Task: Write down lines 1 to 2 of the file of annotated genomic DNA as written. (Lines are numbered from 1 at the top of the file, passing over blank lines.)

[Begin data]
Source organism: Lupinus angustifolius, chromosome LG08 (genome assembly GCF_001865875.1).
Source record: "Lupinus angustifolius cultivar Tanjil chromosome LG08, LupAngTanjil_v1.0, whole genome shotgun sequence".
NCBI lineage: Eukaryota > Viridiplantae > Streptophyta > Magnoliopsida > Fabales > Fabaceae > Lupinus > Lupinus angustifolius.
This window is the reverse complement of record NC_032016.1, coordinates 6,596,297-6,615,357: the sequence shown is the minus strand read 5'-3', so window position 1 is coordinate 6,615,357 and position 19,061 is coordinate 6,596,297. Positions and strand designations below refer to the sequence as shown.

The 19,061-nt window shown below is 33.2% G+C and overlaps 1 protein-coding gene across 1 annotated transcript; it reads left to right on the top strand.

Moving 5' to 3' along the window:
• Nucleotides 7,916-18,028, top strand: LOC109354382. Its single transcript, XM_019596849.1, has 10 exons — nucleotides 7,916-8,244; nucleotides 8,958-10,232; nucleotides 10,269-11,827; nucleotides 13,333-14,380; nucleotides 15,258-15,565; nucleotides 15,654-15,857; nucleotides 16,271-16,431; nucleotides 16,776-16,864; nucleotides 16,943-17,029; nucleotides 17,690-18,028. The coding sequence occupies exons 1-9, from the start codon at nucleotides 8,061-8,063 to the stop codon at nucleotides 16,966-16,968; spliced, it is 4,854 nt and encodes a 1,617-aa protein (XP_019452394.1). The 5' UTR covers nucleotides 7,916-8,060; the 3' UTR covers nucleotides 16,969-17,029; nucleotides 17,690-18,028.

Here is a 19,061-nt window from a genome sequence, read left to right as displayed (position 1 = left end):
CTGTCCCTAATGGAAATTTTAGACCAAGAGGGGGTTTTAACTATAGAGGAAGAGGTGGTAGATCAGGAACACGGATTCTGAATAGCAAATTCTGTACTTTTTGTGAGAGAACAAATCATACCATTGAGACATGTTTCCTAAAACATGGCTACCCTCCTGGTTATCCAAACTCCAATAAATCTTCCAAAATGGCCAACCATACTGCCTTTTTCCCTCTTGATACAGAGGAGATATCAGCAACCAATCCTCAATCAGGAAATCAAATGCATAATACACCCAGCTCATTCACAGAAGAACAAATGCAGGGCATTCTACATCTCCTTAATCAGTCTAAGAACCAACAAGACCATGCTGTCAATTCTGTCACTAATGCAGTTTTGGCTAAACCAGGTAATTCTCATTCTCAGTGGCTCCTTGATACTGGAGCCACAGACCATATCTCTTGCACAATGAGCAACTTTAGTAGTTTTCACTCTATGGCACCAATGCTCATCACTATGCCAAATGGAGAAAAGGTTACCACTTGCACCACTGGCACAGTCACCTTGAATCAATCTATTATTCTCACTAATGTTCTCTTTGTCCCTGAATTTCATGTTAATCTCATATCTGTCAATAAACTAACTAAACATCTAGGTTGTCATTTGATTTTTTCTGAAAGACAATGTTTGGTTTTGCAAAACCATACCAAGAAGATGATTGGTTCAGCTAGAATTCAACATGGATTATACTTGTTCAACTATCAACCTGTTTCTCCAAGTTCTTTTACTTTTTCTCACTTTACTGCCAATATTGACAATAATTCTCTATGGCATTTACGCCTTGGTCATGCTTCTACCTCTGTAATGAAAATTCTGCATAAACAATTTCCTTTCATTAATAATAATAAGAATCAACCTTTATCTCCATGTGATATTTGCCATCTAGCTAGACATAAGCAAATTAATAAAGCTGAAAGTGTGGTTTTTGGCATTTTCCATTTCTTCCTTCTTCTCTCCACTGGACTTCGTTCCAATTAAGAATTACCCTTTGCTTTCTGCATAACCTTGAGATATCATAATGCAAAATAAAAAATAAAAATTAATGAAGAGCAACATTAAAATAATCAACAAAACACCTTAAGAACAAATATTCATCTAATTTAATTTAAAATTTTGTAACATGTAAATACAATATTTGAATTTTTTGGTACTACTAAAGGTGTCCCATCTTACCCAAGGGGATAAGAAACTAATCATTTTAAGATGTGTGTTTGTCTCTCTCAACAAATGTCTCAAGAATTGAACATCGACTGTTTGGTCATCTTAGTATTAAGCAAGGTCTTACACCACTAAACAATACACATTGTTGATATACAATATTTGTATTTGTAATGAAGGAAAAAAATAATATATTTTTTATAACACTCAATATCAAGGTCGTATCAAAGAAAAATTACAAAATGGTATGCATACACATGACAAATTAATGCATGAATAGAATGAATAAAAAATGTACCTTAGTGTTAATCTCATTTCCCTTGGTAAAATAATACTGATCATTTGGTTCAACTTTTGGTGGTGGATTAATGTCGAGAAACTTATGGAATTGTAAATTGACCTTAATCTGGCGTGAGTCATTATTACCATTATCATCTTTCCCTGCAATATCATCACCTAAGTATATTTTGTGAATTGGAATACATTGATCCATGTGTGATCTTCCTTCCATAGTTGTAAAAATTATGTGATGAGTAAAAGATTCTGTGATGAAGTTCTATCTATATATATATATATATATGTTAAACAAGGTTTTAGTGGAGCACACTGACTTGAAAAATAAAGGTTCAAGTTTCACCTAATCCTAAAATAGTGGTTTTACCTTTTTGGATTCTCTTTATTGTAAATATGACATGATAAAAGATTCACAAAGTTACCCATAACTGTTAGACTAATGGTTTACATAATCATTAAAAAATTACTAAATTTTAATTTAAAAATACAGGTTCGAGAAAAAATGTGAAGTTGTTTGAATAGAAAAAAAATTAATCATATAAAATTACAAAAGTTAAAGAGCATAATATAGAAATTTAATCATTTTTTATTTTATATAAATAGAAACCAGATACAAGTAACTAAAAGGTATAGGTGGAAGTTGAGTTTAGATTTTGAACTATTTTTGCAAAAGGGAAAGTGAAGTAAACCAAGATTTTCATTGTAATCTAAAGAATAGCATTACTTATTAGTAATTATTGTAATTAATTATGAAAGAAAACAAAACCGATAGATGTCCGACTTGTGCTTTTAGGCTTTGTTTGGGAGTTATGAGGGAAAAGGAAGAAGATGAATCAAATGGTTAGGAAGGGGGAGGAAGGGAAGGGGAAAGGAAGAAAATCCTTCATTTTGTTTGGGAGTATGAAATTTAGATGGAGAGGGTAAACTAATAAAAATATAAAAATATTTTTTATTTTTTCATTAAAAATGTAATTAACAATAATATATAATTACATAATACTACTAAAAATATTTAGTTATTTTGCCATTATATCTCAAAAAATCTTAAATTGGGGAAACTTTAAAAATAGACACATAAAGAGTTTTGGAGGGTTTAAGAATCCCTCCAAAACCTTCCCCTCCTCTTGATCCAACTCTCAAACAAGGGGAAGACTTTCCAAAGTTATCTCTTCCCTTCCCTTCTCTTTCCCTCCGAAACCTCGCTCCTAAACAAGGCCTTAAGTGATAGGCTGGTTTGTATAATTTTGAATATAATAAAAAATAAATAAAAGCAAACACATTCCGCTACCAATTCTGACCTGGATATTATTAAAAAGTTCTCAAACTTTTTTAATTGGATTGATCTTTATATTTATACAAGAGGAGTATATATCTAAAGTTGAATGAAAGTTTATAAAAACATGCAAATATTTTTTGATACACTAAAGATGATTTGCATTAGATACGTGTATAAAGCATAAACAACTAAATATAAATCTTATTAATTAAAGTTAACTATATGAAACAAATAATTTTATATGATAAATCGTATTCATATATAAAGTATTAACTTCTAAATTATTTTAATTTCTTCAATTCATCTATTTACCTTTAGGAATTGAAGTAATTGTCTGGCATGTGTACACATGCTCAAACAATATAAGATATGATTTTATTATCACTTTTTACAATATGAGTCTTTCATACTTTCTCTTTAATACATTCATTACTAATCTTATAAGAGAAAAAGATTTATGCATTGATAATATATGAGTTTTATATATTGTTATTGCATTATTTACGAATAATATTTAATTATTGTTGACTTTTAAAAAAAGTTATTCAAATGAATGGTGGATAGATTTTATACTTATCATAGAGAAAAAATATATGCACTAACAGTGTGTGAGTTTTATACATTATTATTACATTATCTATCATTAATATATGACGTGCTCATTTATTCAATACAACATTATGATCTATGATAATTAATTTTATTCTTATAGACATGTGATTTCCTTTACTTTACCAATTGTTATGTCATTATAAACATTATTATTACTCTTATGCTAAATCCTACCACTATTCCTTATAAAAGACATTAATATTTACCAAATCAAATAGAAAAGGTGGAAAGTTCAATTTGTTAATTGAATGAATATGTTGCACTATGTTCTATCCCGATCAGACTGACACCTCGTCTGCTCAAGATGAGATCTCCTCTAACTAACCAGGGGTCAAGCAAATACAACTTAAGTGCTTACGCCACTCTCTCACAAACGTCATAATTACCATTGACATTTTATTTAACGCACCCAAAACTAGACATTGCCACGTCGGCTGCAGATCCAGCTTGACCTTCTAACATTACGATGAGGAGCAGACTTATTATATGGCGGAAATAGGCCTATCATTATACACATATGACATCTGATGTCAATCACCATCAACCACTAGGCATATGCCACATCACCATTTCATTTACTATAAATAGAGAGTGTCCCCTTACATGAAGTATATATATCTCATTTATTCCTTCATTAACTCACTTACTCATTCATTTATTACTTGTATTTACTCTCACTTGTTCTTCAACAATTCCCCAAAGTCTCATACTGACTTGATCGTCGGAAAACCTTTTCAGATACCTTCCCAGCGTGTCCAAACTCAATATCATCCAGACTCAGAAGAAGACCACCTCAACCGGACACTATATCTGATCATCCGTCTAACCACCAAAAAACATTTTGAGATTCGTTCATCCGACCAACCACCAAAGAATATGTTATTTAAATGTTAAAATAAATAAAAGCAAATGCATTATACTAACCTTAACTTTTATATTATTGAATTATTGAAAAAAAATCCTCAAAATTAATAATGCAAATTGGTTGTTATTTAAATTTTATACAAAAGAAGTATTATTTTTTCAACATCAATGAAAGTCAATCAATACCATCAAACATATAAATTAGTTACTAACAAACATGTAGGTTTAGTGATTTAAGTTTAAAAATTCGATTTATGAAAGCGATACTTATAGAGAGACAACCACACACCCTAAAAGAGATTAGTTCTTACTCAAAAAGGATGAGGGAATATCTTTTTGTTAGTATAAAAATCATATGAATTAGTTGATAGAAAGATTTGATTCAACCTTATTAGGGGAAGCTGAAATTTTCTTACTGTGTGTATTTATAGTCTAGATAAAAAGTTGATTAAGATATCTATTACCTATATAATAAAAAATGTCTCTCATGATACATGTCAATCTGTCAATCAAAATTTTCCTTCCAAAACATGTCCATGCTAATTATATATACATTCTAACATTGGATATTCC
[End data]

Source organism: Lupinus angustifolius, chromosome LG08 (genome assembly GCF_001865875.1).
Source record: "Lupinus angustifolius cultivar Tanjil chromosome LG08, LupAngTanjil_v1.0, whole genome shotgun sequence".